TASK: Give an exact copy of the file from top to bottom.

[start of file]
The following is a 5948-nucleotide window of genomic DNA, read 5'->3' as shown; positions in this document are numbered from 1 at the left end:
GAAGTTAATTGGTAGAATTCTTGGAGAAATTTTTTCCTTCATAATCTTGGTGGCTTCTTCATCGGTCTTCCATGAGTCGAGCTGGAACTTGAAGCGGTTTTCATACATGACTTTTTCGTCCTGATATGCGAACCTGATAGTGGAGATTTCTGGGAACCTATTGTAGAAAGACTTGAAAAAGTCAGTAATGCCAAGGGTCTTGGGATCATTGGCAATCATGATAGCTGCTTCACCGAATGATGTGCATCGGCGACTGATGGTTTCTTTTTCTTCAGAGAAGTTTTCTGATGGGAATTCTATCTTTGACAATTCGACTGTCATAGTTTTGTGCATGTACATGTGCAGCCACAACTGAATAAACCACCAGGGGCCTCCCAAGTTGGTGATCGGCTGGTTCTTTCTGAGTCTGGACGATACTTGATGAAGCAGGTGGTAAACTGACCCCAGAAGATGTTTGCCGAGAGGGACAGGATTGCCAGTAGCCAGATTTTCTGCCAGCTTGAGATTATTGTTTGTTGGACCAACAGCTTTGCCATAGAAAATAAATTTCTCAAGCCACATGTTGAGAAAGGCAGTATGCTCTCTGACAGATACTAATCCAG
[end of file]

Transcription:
The following is a 5948-nucleotide window of genomic DNA, read 5'->3' as shown; positions in this document are numbered from 1 at the left end:
GAAGTTAATTGGTAGAATTCTTGGAGAAATTTTTTCCTTCATAATCTTGGTGGCTTCTTCATCGGTCTTCCATGAGTCGAGCTGGAACTTGAAGCGGTTTTCATACATGACTTTTTCGTCCTGATATGCGAACCTGATAGTGGAGATTTCTGGGAACCTATTGTAGAAAGACTTGAAAAAGTCAGTAATGCCAAGGGTCTTGGGATCATTGGCAATCATGATAGCTGCTTCACCGAATGATGTGCATCGGCGACTGATGGTTTCTTTTTCTTCAGAGAAGTTTTCTGATGGGAATTCTATCTTTGACAATTCGACTGTCATAGTTTTGTGCATGTACATGTGCAGCCACAACTGAATAAACCACCAGGGGCCTCCCAAGTTGGTGATCGGCTGGTTCTTTCTGAGTCTGGACGATACTTGATGAAGCAGGTGGTAAACTGACCCCAGAAGATGTTTGCCGAGAGGGACAGGATTGCCAGTAGCCAGATTTTCTGCCAGCTTGAGATTATTGTTTGTTGGACCAACAGCTTTGCCATAGAAAATAAATTTCTCAAGCCACATGTTGAGAAAGGCAGTATGCTCTCTGACAGATACTAATCCAG